A Christmas card from Leah

December 27, 2012

Leah Mamhot spends time with her classmates before her last final exam at La Salle University in Ozamis City on Mindanao in the Philippines.

Leah Mamhot, second from left, spends time with her classmates before her last final exam at La Salle University in Ozamis City on Mindanao in the Philippines. October 2010 Copyright 2010 Cheryl Hatch All Rights Reserved

Leah is the inspiration for Isis Initiative, Inc. (If you don’t know the story, click on the link.)

A few weeks ago, I received a Christmas card from Leah. I had been calling her for days, trying to reach her in the aftermath of Typhoon Bopha. When I looked at the map on the news, it looked as if the storm has passed right over her village of Sinacaban on Mindanao.

Her letter was postmarked Nov. 21, 2012. Well before the storm.

“Dear Cheryl,

How are you? I’m praying to God that you and your family are okay after typhoon Sandy. But I guess it didn’t affect Texas and Oregon.”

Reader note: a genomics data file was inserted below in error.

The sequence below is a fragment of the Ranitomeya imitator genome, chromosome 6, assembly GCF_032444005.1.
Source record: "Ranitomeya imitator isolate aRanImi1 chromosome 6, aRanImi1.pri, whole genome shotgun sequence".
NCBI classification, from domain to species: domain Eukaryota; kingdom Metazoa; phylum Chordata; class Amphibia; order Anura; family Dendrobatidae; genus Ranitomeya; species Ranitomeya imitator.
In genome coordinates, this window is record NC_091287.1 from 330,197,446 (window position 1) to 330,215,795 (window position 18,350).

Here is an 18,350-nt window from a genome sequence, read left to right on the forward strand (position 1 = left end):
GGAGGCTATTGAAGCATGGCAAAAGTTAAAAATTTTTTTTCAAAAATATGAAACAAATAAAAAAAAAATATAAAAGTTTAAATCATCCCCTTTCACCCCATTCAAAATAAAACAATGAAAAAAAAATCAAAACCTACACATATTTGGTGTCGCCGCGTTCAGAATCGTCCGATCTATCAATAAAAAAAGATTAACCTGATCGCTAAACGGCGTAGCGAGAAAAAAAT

She continues:

“Anyway, I bought a motorbike with sidecar last Oct. 27. Our neighbor is renting it…I’m saving the money for Benjie and Joven’s allowance.”

Leah now has a government job teaching in an elementary school near her village. With her income, she is able to provide support for her mother, who is paralyzed after a stroke, and she’s sending her two nephews to school. Joven is studying to be a mechanic and Benjie is is studying criminology.

Leah signed her letter:

“Thank you so much for uplifting our economic status.”

Of course, Leah did the heavy lifting. She went back to school at 31 and graduated with honors and recognition. She taught in private schools and in temporary positions, all the while keep her eyes on the prize: a government job with benefits. Leah persisted until she got her dream job.

And now she’s helping her family. She told her nephews they don’t have to pay her back for her support. She did ask them to build their parents a nice home. They live in a wooden structure now. Leah wants them to build something more solid.

Like the future she’s created for herself and her family.

I finally reached Leah by phone last week and learned that she is well and her family and home were unharmed. She reminded me it’s been too long since we’ve seen each other.

I haven’t seen Leah in five years. I made a promise to myself that I’ll spend next Christmas with Leah and her family.